The Redwood JV Baseball Giants’ 2022 season ended on a muted note, as the Giants fell, 7-3, to a much-improved Tam High squad. Having “mercied” the same group of Red-tailed Hawks three days prior, Redwood came into the game with high expectations.
The sun was shining, the winds were calm, the crowd was large – and an umpire even showed up five minutes before the game. All the elements seemed to be in place for a thrilling contest.
In a surprise move, erstwhile outfielder Gavin Soper took the mound for the Giants. Soper began dealing heat right away, striking out the side in the bottom of the first..
Redwood drew first blood in the top of the second. Giants’ first baseman Jordan Kimball dropped a single into right field, then promptly stole second. Left fielder Wyatt Turkington then ripped a double through the right-center field gap, scoring Kimball. A wild pitch and two walks then loaded the bases for Superman DH Tony Metaxas, who had torn up the Hawks at the plate three days before.
Hawks’ starter Henry Simpson, having watched that performance, brought his kryptonite to the party, in the form of a curveball which Metaxas watched spinning by to retire the side, with the Giants up 1-0.
Soper’s second inning didn’t go quite as smoothly as the first, as four walks, a pair of singles and a wild pitch resulted in two runs for the Hawks. One bright spot: with runners at first and third, Hawks second baseman Cooper Kift broke for second base, but was gunned down by Giants’ catcher Ryan Ip, with a throw so good that it held the runner at third.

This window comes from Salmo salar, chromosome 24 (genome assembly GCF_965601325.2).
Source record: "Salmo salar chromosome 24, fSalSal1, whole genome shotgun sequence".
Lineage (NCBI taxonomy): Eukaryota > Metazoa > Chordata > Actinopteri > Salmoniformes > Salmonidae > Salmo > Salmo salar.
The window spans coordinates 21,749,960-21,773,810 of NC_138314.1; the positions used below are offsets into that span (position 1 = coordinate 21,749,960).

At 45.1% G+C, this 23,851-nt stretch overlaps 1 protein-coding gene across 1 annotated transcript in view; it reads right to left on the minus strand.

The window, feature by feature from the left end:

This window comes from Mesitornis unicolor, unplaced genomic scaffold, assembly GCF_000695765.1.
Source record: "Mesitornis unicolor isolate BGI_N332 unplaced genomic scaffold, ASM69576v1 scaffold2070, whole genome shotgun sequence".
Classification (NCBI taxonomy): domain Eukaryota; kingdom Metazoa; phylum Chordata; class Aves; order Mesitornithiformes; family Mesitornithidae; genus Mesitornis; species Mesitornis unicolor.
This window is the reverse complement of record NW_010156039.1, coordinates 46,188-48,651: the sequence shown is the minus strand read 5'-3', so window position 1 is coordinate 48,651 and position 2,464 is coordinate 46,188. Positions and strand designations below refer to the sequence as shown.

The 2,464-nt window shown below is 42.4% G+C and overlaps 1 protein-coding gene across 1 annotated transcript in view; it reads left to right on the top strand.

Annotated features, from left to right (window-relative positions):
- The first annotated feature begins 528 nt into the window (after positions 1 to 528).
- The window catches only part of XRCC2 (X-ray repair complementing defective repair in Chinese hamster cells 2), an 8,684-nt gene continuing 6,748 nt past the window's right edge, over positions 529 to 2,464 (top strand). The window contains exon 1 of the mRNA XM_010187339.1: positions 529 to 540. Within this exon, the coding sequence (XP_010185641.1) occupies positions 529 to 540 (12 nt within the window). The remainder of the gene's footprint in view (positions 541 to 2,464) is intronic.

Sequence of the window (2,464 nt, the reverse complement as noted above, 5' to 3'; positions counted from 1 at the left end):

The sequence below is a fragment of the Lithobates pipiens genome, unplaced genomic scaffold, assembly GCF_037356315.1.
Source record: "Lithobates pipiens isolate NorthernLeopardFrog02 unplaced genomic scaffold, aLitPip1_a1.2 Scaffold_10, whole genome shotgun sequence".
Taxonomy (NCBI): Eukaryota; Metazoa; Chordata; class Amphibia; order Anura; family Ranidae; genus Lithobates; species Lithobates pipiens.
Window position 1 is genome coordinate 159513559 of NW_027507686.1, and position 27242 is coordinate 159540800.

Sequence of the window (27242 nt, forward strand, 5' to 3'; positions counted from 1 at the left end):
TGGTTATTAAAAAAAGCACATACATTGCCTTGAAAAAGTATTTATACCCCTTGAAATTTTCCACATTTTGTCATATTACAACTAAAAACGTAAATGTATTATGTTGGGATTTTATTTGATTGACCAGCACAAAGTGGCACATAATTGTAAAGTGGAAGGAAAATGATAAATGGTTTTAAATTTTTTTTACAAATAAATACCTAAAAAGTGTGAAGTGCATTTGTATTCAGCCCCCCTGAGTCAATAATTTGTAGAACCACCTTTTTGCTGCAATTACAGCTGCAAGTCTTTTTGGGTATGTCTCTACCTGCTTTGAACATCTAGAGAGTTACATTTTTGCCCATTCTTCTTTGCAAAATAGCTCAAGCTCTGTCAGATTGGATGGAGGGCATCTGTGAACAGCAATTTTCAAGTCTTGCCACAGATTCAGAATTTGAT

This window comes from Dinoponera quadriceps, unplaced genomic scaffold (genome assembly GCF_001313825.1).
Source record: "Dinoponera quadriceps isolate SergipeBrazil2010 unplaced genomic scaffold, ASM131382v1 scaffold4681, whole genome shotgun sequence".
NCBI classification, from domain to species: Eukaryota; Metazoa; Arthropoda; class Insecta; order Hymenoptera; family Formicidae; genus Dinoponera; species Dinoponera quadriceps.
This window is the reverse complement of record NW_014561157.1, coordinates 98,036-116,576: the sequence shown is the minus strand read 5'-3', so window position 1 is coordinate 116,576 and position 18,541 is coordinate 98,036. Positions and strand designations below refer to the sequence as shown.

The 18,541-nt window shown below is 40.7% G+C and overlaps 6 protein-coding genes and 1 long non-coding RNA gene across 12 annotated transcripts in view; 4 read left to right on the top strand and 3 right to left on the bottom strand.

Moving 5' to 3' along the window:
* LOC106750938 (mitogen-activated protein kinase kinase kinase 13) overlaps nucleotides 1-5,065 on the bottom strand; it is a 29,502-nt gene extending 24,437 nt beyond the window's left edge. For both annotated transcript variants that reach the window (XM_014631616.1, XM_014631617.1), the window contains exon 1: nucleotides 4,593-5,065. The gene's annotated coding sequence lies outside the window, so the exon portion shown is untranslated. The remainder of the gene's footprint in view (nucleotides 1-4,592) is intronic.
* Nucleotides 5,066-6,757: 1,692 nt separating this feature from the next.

All of this resulted in quite a workload for Soper, who by the end of two innings had already thrown 69 pitches. Nevertheless, with Hawks’ shortstop Hugo Barbieri’s bases-loaded popup to Kimball, the Giants were out of the inning down only 2-1.
Soper helped himself right away in the top of the third, leading off with a blast over the head of Hawks’ right fielder Holden Bougie. Soper thought about three, with a big turn around second base, but settled for a long double. Giants’ second baseman Max Paul sent a scorching grounder over the bag at first, which was somehow handled by Bonneau for one out. Soper took third, then came racing in to score on a wild pitch, tying the game 2-2. Soper had time to waltz in standing up, but elected to go for the hyper-aggressive head-first slide, which was definitely a crowd-pleaser, even on the Tam field artificial turf.
After a walk to Giants’ shortstop Sam Sumski, Kimball watched two of those kryptonite curveballs go by, then lifted the third one to shallow right center. Hawks’ center fielder Gavan Smeltzer looked like he had no chance at the ball, but raced in, and with a full dive, got his glove under the ball as it landed, robbing Kimball of a hit, and sucking away the Giants’ momentum. The pesky Smeltzer continued to vex the Giants throughout the game, including on the very next play, chasing down Giants’ right fielder Harrison Lapic’s deep drive to center, to retire the side.